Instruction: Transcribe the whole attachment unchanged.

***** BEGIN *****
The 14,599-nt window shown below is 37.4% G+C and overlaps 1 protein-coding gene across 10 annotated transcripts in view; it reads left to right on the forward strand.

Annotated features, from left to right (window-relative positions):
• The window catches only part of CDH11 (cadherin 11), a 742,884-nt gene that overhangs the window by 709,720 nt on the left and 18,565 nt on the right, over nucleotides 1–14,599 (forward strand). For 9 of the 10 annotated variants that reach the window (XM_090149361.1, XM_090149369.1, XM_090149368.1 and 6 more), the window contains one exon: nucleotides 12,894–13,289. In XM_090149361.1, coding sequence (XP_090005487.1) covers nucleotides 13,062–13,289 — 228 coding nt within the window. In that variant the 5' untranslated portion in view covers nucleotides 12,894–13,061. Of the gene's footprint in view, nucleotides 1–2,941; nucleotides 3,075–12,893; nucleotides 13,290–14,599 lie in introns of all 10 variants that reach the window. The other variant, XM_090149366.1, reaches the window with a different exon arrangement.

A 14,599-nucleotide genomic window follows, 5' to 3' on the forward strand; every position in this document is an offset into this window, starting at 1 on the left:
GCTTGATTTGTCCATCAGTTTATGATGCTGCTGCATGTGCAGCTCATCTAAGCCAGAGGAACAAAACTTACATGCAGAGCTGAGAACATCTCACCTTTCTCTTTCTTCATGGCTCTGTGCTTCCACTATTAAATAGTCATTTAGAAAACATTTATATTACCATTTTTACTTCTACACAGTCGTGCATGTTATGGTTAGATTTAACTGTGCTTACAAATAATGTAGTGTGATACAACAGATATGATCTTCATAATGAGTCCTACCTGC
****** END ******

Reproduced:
The 14,599-nt window shown below is 37.4% G+C and overlaps 1 protein-coding gene across 10 annotated transcripts in view; it reads left to right on the forward strand.

Annotated features, from left to right (window-relative positions):
• The window catches only part of CDH11 (cadherin 11), a 742,884-nt gene that overhangs the window by 709,720 nt on the left and 18,565 nt on the right, over nucleotides 1–14,599 (forward strand). For 9 of the 10 annotated variants that reach the window (XM_090149361.1, XM_090149369.1, XM_090149368.1 and 6 more), the window contains one exon: nucleotides 12,894–13,289. In XM_090149361.1, coding sequence (XP_090005487.1) covers nucleotides 13,062–13,289 — 228 coding nt within the window. In that variant the 5' untranslated portion in view covers nucleotides 12,894–13,061. Of the gene's footprint in view, nucleotides 1–2,941; nucleotides 3,075–12,893; nucleotides 13,290–14,599 lie in introns of all 10 variants that reach the window. The other variant, XM_090149366.1, reaches the window with a different exon arrangement.

A 14,599-nucleotide genomic window follows, 5' to 3' on the forward strand; every position in this document is an offset into this window, starting at 1 on the left:
GCTTGATTTGTCCATCAGTTTATGATGCTGCTGCATGTGCAGCTCATCTAAGCCAGAGGAACAAAACTTACATGCAGAGCTGAGAACATCTCACCTTTCTCTTTCTTCATGGCTCTGTGCTTCCACTATTAAATAGTCATTTAGAAAACATTTATATTACCATTTTTACTTCTACACAGTCGTGCATGTTATGGTTAGATTTAACTGTGCTTACAAATAATGTAGTGTGATACAACAGATATGATCTTCATAATGAGTCCTACCTGC